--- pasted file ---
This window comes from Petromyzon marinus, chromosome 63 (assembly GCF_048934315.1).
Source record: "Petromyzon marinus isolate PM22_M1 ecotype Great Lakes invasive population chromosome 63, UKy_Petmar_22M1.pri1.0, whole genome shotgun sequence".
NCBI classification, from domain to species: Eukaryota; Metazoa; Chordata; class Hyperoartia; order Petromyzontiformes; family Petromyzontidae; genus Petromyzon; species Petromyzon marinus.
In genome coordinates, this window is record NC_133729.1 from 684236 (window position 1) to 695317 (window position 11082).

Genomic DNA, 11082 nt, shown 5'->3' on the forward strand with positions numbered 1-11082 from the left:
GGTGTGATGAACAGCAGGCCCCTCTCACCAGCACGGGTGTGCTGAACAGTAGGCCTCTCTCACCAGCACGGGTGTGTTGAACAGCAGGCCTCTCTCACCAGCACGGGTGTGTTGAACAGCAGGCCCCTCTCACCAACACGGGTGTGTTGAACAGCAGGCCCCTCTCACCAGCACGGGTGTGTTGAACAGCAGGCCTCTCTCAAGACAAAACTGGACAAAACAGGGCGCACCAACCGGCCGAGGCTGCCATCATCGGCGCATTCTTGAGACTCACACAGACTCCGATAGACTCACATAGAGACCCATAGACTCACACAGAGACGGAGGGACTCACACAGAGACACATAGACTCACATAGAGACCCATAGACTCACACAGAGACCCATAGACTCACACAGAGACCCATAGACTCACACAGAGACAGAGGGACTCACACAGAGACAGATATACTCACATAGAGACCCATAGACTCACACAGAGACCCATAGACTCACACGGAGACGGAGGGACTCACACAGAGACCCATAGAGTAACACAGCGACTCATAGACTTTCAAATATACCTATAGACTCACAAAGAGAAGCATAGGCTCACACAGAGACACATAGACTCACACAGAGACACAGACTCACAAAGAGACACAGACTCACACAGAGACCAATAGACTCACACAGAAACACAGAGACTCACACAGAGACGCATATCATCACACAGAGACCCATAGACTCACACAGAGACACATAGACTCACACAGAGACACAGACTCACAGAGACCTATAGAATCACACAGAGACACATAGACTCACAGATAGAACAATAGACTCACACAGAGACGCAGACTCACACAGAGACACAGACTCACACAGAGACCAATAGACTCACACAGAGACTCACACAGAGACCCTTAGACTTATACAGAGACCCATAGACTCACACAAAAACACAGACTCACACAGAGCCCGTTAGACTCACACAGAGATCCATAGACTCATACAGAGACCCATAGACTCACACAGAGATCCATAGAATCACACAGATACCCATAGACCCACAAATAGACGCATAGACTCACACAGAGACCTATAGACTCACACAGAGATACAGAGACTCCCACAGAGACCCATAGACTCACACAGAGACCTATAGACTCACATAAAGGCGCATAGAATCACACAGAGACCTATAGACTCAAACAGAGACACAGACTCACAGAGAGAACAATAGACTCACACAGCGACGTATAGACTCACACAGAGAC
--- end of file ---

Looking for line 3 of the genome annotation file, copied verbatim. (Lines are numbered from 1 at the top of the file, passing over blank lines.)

NCBI classification, from domain to species: Eukaryota; Metazoa; Chordata; class Hyperoartia; order Petromyzontiformes; family Petromyzontidae; genus Petromyzon; species Petromyzon marinus.